Apache Tear Obsidian may be found on the surface of the Earth and requires little to no mining to extract.  Some of it is found scattered across the desert, while large piles can be found in the tailings of old mines for Copper, Silver and other precious and industrial minerals

Obsidian is a natural stone, enhanced only by  cutting and polishing.  The variety known as Apache Tear is often translucent when polished.

Apache Tear Obsidian Placeholder
Apache Tear Obsidian

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Mineral Family

Obsidian is an igneous rock that forms immediately following a volcanic eruption.  When molten magna reaches the surface of the earth it becomes lava.  If the eruption is small, the lava may remain inside a volcano’s caldera, bubbling and glowing.  But if the eruption is large enough, the lava can escape the caldera and flow downhill like a river. As it travels away from the hot spot inside the volcano, the lava cools down and eventually hardens into various rocks.  To create Obsidian, the lava must solidify so quickly that there is no time for mineral crystals to grow within it.  Obsidian is sometimes referred as “volcanic glass” due to its glass-like texture. It is typically jet black, but minor mineral inclusions can create colorful patterns.

Apache Tear Obsidian’s energy works well with its family – other igneous rocks.  Try it in combination with Chinese Writing StoneGarnieriteIndigo GabbroMoonstone Tourmaline, Preseli Bluestone, and Unakite.  For a subtle energy shift, try it with other varieties of Obsidian including Black, Golden Sheen, Mahogany, Rainbow, Silver Sheen, and Snowflake.

Apache Tear Obsidian Formation and Crystal Associates

Obsidian is formed when lava from a volcanic explosion solidifies so quickly that there is no time for mineral crystals to grow within it. It is sometimes referred as “volcanic glass” due to its glass-like texture. Obsidian is typically jet black, however the inclusion of various minerals can create opaque colored varieties such Mahogany Obsidian or Snowflake Obsidian.  Rare forms of  Obsidian have a colorful sheen that appears when moved in the light.  This effect is usually created by small inclusions of waver vapor bubbles trapped in the glass.  These bubbles have been stretched nearly flat in a series of layers which reflect back light with a metallic glow.  Examples of this include: Golden Sheen Obsidian, Red Sheen Obsidian, and Silver Sheen Obsidian.  Rainbow Obsidian has a similar iridescence, but the colors actually come from nanoparticles of Magnetite.  It is thought that the different colors are due to differing cooling rates of the molten lava.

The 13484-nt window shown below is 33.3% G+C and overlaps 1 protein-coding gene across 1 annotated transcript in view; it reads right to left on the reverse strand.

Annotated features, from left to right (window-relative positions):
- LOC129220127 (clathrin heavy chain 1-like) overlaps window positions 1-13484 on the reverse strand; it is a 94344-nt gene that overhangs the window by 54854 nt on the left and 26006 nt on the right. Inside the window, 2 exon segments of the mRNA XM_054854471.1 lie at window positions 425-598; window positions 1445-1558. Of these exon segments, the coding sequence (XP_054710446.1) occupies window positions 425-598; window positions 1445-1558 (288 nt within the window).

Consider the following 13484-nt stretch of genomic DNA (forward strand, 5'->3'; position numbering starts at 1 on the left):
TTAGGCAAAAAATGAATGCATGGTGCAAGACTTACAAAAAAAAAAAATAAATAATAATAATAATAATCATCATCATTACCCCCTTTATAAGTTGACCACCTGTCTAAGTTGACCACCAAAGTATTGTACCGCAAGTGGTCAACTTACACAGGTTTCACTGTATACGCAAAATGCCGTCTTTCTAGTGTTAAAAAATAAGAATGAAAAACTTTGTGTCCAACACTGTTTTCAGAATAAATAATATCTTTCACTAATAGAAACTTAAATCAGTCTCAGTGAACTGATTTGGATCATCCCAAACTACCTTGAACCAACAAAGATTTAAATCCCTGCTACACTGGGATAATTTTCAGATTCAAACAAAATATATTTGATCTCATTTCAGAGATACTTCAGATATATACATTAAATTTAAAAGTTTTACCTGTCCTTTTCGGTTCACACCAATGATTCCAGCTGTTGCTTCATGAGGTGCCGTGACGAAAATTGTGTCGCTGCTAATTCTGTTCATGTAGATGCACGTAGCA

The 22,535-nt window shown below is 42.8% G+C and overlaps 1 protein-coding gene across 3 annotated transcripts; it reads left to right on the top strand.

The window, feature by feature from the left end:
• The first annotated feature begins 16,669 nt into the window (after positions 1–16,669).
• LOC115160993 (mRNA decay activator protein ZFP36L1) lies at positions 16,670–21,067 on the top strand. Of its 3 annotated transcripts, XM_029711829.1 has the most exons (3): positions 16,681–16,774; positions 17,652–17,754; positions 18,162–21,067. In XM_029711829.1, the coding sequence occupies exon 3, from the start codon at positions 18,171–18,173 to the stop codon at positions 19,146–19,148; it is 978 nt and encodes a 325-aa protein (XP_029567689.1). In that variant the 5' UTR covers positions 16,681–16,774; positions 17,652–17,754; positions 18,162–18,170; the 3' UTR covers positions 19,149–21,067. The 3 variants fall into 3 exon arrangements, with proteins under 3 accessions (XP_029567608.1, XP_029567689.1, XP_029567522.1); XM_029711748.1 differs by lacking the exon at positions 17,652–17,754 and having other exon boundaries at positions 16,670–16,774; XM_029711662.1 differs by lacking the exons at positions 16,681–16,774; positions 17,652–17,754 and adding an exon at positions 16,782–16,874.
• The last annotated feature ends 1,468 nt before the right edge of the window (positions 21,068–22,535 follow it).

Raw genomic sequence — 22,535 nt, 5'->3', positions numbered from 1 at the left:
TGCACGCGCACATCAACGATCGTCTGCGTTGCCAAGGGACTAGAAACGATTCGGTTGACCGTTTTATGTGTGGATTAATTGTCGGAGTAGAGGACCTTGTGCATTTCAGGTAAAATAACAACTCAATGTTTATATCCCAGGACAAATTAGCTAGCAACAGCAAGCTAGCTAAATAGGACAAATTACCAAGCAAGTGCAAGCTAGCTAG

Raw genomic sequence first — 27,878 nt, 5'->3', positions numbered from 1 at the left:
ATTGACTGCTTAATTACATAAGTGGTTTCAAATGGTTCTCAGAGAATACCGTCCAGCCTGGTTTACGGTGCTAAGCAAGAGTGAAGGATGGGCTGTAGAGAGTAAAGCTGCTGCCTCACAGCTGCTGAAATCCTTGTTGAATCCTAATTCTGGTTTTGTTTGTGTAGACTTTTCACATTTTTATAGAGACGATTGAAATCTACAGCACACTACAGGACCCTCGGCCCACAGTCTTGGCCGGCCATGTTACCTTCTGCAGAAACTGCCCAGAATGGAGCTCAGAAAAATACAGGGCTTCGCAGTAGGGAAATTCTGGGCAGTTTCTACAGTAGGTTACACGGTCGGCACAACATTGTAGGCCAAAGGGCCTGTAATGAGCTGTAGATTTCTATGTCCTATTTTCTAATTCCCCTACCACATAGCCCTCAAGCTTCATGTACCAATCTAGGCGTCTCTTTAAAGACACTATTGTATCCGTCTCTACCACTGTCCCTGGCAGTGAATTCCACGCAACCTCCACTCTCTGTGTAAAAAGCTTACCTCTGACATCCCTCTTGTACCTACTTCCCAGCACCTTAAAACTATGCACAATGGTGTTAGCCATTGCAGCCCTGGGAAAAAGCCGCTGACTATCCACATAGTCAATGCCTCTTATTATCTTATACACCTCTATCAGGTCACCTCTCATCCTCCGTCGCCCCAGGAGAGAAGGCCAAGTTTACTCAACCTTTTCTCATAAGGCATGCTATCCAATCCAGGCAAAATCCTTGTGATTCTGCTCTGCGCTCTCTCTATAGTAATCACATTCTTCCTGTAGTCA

Apache Tear Obsidian’s energy works well with its “friends” – crystal associates formed in the same geological environment.  Try it in combination with Peridot, Petrified Wood, Red Jasper, Turquoise, Vanadinite, and Variscite

Mineralogy Apache Tear Obsidian
Rock Type Igneous Rock
Major Minerals Volcanic Glass
Minor Minerals Feldspar, Hematite
Color Black
Texture Vitreous
Transparency Transparent to opaque

History of Apache Tear Obsidian

Apache Tear Obsidian was “discovered” relatively recently by the metaphysical community and so it was not included in any early lapidaries, texts that describe gemstones and their powers. However, various forms of Obsidian were used by many nearby indigenous cultures to make weapons, tools, and ornaments, as well as for healing and spiritual purposes. From this it can be inferred that Apache Tear Obsidian would have been similarly used.

Apache Tears are a form of Black Obsidian found only in the American Southwest, in the historical territory of the Native American Apache Tribe. The name “Apache Tears” comes from a legend that arose following a particularly heartbreaking episode in 1870. The event took place during the height of the Apache Wars (1849-1886), between the United States Army and the Apache Tribes. It was a time in which hatred proved stronger than compassion, and sorrow was the result.

In 1870, an Apache band in southern Arizona had established a secret settlement on top of a large rock pile called Big Picacho. The trail to the settlement was hidden away among the sheer mountain cliffs, and so the Apache felt themselves secure. The young men of the band occasionally perched as lookouts on the edge of Big Picacho and scanned the wide desert, but no one thought to guard the trail to the camp. Close by, an American army camp had been established to protect the white settlers from Apache attacks. The army officials had long suspected the Apaches were on Big Picacho but were unable to flush them out. However, eventually the white settlers, crazed with hatred, found the secret pathway leading to the Apache camp.

The settlers attacked at dawn from three sides, killing men, women, and children indiscriminately. Soon approximately 2/3 of the tribe had been killed or mortally wounded. The survivors realized that no mercy was to be had, and so ran West in the one direction that remained open to them. They ran towards the edge of the mountain, where sheer cliffs stretched hundreds of miles over the desert floor. Without any hesitation, they leapt off the cliffs and fell to their deaths. The entire band, numbering approximately 75 people, was completely destroyed.

According to legend, when other Apache bands heard the story they cried so bitterly that when their tears hit the earth, they formed black stones. Today, Apache Tears are considered the very best stone for processing through grief.

San Carlos Apache Woman, Apache Tear Obsidian

San Carlos Apache Woman